Riordan Visits Firefighters in Burn Center : Victims: Mayor thanks three men hurt fighting Santa Susana Pass blaze.

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The arms he normally uses to wield fire hoses and carry children to safety were burned and swathed in gauze, but Cleveland Tipton still had the strength to raise one of them Thursday to shake the hand of his commander-in-chief.

“Thanks for putting your life on the line,” Mayor Richard Riordan told the injured firefighter at his bedside in Sherman Oaks Hospital Burn Center.

Riordan fought back tears as Tipton said he was eager to get back to the lines subduing the fires that ravaged Southern California.


“I was sitting here watching the news, watching a lot of people losing their homes, and I feel like I should be out there,” Tipton told Riordan, tears filling his eyes--the only features visible besides his mouth.

It was an emotional encounter Thursday morning for Tipton and three fellow Los Angeles city firefighters who were severely burned while combatting a stubborn blaze in Santa Susana Pass. The crew of Engine 98 became the worst casualties of two days of fiery battle just before daylight Wednesday, when a wall of flames punched through the cab of the firetruck in which they had desperately sought refuge.

All four men, who suffered second- and third-degree burns over up to 40% of their bodies, face weeks of hospitalization for surgery and skin grafts that begin today, hospital officials said.

Still in critical condition Thursday were Capt. Jan Bernard, 45, and Senior Firefighter Russell Nakamura, 40. Engineer Tipton, 45, remained in serious condition, and the condition of novice Firefighter Gary Carpenter, 35, was upgraded from critical to serious.

Riordan, after visiting all but Nakamura, whose room was kept closed and darkened to prevent harm to his damaged eyes, said the city owed a “great debt of gratitude” to the injured men.

“I’m proud to . . . be the mayor over these young men who put their lives on the line and did such a great job,” he said on the patio of the burn center, one of the nation’s most eminent.


“I was really thrilled at the spirit of the men I saw. They wanted to get back out there and do the job.”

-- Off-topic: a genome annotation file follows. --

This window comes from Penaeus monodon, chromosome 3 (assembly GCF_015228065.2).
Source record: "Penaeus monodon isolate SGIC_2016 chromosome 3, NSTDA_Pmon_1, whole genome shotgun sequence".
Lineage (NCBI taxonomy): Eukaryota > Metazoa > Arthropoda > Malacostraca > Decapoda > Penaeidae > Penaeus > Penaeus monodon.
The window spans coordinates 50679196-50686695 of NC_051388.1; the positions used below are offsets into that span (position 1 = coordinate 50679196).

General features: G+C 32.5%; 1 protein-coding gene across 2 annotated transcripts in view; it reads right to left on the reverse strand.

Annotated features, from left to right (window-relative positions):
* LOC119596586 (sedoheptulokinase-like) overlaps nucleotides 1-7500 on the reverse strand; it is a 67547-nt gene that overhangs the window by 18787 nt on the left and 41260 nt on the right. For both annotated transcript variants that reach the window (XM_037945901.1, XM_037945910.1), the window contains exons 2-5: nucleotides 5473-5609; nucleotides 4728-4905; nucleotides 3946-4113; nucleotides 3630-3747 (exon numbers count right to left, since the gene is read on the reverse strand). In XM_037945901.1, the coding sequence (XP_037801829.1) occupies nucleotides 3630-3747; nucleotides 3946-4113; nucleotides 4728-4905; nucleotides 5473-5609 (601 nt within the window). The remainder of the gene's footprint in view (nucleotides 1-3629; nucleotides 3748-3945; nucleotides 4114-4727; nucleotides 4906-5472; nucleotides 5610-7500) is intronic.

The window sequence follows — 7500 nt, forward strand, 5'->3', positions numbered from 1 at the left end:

The forced inactivity was difficult for Tipton, a 19-year Fire Department veteran from Quartz Hill, who lay on his bed, arms and head bandaged, waiting for one of his two daily sessions in the hyperbaric chamber, whose pure oxygen helps tissues heal. He suffered deep burns over 12% of his body.

His experience Wednesday morning was terrifying, but “it was the thought of the grandkids that kept me going,” said Tipton, who has four adult children and six grandchildren. “We were lucky.”

Briefly, he and Carpenter, the team’s youngest member, described how an abrupt shift in wind direction effectively trapped the crew in a ring of fire, which they tried to escape by scrambling inside their vehicle.

“Once we were in there, we were really kind of suffocating from all the heat and smoke,” Carpenter recounted. The windows imploded from the heat--which flashed over 1,000 degrees Fahrenheit--and “fire got in the cab,” he said from his hospital bed, a television on overhead and a humidifier spouting moist air for his seared lungs.

Although Carpenter’s condition was upgraded Thursday, doctors said the Downey resident may have suffered more damage from smoke inhalation than originally feared. Carpenter’s face, like that of his colleagues, was heavily bandaged and only partly visible. Carpenter’s girlfriend, Helen Wilson of Long Beach, said he was “coughing up smoke and (smoky) phlegm” the evening before.


Relatives of Bernard, who lives in North Hills, and Nakamura, of Valencia, also came to the hospital Thursday to boost the morale of the two men--the most severely injured of the crew.

Burns covered 35% of Nakamura’s body, including his ears and face, which lost protection when his hood was knocked free by the wave of flames, according to burn unit Director Dr. Richard Grossman.

Bernard’s helmet and hood shielded his head, but the crew chief suffered burns over 40% of his body, especially on his face and the back of his thighs, which apparently were not insulated by the heavy “turnout” coat that protected much of his upper body. Bernard’s wool pants remained intact during the incident, Grossman said, “but there was so much heat that it generated right through the wool.”

After slipping in to see her uncle, Bernard’s niece, Laurie Possell of Northridge, said the part-time Little League coach and full-time firefighter was heavily bandaged, and his eyes were swollen. During her visit, he showed her the hand-held hospital device that released painkillers into his system with the press of a button.

“He’s in a lot of pain,” said Possell, 22, who brought her 8-month-old son, Kyle, to see his injured great-uncle. But “he seemed in really good spirits.”